Below are explanations of what to look for when grooming your issue queue. Usually issues have just enough information to make sense for another maintainer or someone familiar with the project to understand the desired change. What’s usually lacking is:
Clearly explain to someone not involved with the project the desired change. If it is a new CLI command, an example of the command, its output and how it should validate input and handle errors would be very helpful.
Where is the code that should be changed?
Is there existing code or tests that can be used as an example?
Links to documenation in the development.md or contributing.md file explaining how to make the change. For example, if the change requires modifying the website, it would really help to link to how to preview it locally.
Relevant links to other issues, documenation for related features or concepts.
Not every issue requires that level of grooming. Honestly, by the time I write that out for a simple issue I could have implemented it myself. However the point isn’t to have the maintainers implement all the issues that can be quickly articulated; it is to assist a new contributor in becoming familiar with your project and provide them with a positive experience so they are willing to contribute again.
Do not apply the label to an issue without first editing it to add context. Since it takes time to prepare an issue, we suggest creating one more label that indicates that the item is a good candidate for new contributors. The label can be named whatever makes sense to other maintainers, for example “regroom” or “new contrib candidate”.
Create an issue in the moment and apply that label to indicate that with extra information, it can be turned into a “good first issue” or “help wanted”. Then at regular intervals filter your issues by that label and update them. This is also really helpful when someone asks for a good first issue and you don’t have any at the moment, you can quickly identify a candidate and make one for them.
Reviewing Pull Requests from New Contributors
We encourage our more experienced members to help new contributors. This helps grow and maintain a kind, inclusive community and eventually should increase your contributor base.
The following suggestions go a long way toward preventing “drive-by” pull requests, and ensure that our investment in new contributors is rewarded by them coming back and becoming regulars.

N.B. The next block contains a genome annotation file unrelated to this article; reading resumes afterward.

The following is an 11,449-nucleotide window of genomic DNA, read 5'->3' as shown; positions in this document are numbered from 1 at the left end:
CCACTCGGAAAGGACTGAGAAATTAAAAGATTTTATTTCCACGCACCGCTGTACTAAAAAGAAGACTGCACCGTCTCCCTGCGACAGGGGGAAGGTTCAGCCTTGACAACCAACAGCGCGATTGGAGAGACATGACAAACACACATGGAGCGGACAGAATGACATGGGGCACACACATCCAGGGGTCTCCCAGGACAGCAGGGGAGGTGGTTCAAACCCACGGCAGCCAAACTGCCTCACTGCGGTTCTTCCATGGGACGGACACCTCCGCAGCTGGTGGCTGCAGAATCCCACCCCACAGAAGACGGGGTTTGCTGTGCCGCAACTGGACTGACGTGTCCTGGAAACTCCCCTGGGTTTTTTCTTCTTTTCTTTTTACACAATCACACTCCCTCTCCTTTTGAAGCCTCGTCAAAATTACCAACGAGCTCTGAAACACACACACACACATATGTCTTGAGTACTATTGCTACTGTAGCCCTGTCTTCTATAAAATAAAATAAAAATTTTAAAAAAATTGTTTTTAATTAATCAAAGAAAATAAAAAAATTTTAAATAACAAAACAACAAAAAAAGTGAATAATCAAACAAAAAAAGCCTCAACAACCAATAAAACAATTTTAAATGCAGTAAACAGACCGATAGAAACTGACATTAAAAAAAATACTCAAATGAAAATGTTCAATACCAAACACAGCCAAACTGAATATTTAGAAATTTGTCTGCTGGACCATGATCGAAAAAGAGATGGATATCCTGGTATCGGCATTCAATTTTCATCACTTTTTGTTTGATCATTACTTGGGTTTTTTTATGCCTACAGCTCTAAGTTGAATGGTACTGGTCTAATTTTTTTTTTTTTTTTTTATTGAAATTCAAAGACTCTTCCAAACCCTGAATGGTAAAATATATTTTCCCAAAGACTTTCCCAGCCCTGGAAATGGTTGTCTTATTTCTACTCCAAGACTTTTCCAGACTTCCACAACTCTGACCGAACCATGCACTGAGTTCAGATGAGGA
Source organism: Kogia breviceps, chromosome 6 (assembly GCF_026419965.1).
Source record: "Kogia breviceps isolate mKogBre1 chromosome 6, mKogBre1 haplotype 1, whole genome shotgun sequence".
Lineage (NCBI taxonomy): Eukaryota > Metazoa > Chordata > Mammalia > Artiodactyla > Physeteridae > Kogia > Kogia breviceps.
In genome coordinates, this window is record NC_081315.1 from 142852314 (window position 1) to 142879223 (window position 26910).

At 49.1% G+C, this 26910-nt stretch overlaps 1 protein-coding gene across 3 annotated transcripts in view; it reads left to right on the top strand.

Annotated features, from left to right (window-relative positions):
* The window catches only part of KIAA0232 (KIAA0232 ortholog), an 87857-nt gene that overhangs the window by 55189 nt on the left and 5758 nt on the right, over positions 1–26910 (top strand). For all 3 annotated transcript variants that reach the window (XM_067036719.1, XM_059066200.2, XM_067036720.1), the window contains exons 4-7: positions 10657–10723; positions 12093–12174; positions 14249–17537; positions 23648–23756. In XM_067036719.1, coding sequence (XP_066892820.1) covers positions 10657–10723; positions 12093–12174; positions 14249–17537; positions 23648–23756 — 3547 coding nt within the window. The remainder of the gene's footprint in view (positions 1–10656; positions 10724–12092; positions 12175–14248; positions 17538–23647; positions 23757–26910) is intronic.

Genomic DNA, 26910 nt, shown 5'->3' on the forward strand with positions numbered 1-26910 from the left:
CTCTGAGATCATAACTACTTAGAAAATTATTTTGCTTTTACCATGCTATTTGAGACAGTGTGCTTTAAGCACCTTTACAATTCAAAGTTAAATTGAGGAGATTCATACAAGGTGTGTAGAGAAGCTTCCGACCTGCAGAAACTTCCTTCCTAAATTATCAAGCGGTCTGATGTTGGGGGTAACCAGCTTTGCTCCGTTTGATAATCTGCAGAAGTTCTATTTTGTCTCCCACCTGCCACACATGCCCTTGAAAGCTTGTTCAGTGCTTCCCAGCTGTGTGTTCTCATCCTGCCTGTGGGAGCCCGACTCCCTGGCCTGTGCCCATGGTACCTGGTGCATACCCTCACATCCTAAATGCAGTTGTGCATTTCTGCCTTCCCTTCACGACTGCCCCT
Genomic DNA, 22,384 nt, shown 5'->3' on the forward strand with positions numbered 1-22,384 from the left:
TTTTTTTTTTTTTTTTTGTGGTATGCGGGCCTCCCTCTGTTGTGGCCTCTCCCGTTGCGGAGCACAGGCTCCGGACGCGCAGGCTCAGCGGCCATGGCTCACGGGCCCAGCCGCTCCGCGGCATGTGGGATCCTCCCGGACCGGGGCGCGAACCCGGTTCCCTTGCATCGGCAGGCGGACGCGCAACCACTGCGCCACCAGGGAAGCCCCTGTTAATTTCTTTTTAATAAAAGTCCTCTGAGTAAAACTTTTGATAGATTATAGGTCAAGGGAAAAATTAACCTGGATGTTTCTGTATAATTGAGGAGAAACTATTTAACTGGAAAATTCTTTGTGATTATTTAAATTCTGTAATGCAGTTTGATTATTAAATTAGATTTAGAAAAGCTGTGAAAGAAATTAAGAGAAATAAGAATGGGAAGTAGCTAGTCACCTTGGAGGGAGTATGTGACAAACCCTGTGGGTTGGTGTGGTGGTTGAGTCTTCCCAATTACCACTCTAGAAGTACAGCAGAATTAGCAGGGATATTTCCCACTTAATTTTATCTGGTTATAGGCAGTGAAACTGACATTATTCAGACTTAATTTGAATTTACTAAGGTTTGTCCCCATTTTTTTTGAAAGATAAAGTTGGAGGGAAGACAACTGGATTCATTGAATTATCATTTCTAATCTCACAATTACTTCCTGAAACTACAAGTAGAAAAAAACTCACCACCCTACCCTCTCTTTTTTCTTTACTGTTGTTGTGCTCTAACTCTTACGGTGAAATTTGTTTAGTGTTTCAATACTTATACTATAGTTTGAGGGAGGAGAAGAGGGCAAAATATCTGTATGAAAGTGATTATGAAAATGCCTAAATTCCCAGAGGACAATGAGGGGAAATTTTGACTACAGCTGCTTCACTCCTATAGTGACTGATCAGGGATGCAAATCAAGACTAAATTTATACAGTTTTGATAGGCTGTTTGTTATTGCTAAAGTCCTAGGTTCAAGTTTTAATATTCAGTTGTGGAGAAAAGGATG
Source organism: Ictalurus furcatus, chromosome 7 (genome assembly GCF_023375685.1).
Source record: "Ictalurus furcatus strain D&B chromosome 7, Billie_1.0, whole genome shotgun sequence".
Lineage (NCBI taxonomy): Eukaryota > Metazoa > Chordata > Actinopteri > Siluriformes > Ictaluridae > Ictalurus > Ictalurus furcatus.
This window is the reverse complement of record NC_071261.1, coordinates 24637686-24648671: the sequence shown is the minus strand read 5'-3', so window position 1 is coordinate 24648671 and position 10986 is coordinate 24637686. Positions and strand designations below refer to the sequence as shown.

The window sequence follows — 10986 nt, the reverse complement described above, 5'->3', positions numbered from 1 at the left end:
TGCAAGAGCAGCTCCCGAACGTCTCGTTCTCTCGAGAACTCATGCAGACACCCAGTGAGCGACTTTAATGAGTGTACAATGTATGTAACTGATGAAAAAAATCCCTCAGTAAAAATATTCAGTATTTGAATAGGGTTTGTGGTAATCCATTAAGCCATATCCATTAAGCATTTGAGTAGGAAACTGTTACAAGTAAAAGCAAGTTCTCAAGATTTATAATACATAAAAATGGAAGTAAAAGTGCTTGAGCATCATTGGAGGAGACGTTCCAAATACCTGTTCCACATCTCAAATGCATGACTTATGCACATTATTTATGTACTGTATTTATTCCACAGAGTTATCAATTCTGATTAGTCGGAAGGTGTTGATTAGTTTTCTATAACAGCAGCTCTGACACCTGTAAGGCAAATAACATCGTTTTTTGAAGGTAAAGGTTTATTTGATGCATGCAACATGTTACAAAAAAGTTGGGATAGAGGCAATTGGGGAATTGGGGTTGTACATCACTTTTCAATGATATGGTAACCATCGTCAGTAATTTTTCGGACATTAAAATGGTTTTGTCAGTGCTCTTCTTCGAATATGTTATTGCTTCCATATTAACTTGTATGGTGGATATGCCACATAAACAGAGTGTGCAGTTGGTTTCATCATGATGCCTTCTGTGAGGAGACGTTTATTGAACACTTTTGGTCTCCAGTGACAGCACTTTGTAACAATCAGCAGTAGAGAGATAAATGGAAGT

Provide extra assistance during reviews on
good first issue pull requests:
Answer questions and identify useful docs.
Offer advice such as how to reproduce the issue on a local dev environment, or how to take advantage of helper functions and libraries that they may not be aware of.
Help new contributors learn enough about the project, setting up their environment, running tests, and navigating this area of the code so that they can tackle a related
help wantedissue next time.
If you make someone feel like a part of our community, that it’s safe to ask questions, that people will let them know the rules/norms, that their contributions are helpful and appreciated… they will stick around! 🌈
Encourage new contributors to seek help on the appropriate slack channels, introduce them, and include them in your conversations.
Invite them to your project’s meetings, introduce them when they attend and give them a chance to participate.
Give credit to new contributors so that others get to know them, “Hey, would someone help give a second LGTM on @newperson’s first PR on chocolate bunnies?". Mention their work in Slack or during a meeting, thank them on twitter, etc.
Use all the emoji in your approve or lgtm comment. 💖 🚀
Acknowledge and thank them for submitting their first pull request and then let them know that you are here to help.
Suggest a related
help wantedso that can build up experience in an area.
People are more likely to continue contributing when they know what to expect, what is an acceptable way to ask for people for a review, nudge things along when a pull request is stalled. Demonstrate how your project works by helping move their first pull request along.
If you have time, let the contributor know that they can DM you with questions that they aren’t yet comfortable asking the wider group.